Kinematics of the canine lumbar intervertebral joints: An in vivo study before and after adjacent instrumentation

Michael J. Schendel, Mark B. Dekutoski, James W. Ogilvie, John M. Olsewski, Larry J. Wallace

Research output: Contribution to journalArticle

25 Scopus citations


Study Design In vivo, canine lumbar spine intervertebral motion was measured before and after instrumentation of caudal segments. The three-dimensional kenematics of the intervertabral joint were described using helical axes and fourier series. Objective The vivo three-dimensional kinematics of the intervertebral joint were measured and described. An animal model where intervertebral motion could be repeatedly changed was developed. Summary of background Data The kinematics of intervertebral joints have been described from results of extensive in vitro testing, some limited in vivo testing, and clinically by evaluation of flexion/extension films. In the canin, E T="I" In vivo Intervertebral motion has been described previously, but the method possessed some measurement artifact. Methods E T="I" In vivo, four canines had motion data collected (L2-L3) while the animals walked on a treadmill, L3 to L7 were instrumented in all of the animals and motion testing was repeated 1 and 12 weeks later. Helical axes of motion were determined for each gait cycle Fourier series were fit to the motion data, Motion data, helical axis parameters, and Fourier coefficients were all statistically compared (pre - and postinstrumentation).Results Vertebral rotations (coronal plane) and excursion of the L2/3 facet increased significantly (P< 0.01) after caudal instrumentation. Helical axes were oriented in a ventral direction and only the angle of rotation about the axis changed significantly (P< 0.05) after instrumentation of caudal segments. The Fourier coefficients (amplitudes) showed a significant (P < 0.05) increase in the coronal plane rotations only, after adjacent instrumentation. Conclusion The In vivo kinematics of the intervertebral joint have been completely defined in this study. Some motion characteristics compare very well to human motion. since motion at an intervertebral joint now can be repeatedly altered, this animal model shows promise as a useful tool for investigation of tissue response to changes in motion at a joint.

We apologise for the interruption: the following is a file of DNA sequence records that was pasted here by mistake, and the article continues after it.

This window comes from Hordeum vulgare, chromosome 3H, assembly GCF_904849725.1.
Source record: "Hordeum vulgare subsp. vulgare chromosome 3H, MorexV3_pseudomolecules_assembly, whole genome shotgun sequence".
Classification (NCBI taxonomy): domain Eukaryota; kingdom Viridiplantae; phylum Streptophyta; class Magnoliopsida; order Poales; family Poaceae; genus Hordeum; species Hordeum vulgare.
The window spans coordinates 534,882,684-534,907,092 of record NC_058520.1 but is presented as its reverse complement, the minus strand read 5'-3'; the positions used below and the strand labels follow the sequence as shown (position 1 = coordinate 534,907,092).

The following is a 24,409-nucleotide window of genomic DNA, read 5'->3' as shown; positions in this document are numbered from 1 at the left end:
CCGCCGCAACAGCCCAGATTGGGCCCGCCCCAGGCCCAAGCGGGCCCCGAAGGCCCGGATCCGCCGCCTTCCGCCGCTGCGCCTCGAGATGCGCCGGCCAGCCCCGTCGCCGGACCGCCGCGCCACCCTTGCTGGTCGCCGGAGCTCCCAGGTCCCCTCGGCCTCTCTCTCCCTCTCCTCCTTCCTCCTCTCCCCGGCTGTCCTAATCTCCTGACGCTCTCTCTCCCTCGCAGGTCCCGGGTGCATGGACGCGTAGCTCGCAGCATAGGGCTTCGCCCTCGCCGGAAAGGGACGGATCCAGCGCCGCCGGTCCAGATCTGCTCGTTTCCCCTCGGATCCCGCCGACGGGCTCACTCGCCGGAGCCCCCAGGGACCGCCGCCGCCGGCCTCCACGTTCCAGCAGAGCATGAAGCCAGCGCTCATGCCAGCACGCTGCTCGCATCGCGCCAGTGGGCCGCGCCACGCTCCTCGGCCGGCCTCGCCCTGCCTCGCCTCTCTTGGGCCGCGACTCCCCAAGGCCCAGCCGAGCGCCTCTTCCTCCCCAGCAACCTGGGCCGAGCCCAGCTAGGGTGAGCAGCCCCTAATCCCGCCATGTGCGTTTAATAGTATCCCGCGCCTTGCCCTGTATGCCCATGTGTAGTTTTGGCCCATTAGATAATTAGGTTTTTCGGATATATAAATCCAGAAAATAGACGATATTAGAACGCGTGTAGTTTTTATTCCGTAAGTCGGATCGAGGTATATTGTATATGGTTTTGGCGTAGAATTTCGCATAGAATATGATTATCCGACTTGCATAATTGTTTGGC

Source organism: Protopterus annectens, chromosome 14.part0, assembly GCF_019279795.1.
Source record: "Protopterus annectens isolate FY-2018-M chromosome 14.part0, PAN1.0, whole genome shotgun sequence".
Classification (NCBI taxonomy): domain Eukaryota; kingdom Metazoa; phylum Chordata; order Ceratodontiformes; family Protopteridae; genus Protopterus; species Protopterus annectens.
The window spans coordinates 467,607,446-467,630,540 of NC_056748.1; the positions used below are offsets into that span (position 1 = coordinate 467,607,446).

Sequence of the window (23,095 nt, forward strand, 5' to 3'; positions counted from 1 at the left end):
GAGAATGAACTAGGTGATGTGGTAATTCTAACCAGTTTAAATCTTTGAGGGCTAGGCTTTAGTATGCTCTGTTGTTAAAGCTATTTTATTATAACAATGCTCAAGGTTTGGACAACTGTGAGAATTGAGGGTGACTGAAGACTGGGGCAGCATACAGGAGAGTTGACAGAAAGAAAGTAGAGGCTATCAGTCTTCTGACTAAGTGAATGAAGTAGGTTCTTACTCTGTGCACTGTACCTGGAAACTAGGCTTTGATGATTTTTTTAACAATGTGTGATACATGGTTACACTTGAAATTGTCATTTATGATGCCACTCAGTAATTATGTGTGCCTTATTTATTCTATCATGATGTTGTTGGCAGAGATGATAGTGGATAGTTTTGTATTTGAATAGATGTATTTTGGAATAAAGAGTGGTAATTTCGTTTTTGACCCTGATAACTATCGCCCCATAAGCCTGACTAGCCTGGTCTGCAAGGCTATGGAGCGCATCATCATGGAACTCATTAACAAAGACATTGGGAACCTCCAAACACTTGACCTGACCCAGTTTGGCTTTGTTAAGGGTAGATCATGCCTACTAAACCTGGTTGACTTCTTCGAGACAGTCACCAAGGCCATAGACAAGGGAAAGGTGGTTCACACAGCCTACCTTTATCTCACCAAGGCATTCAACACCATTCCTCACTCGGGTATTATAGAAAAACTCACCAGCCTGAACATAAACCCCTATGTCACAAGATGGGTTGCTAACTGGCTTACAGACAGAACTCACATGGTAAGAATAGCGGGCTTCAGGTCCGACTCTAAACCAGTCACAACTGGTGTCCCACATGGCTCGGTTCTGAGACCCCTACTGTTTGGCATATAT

Original languageEnglish (US)
Pages (from-to)2555-2564
Number of pages10
Issue number23
StatePublished - Dec 1995


  • Canine
  • Fusion
  • In vivo
  • Kinematics
  • Lumbar ypirie

Fingerprint Dive into the research topics of 'Kinematics of the canine lumbar intervertebral joints: An in vivo study before and after adjacent instrumentation'. Together they form a unique fingerprint.

Cite this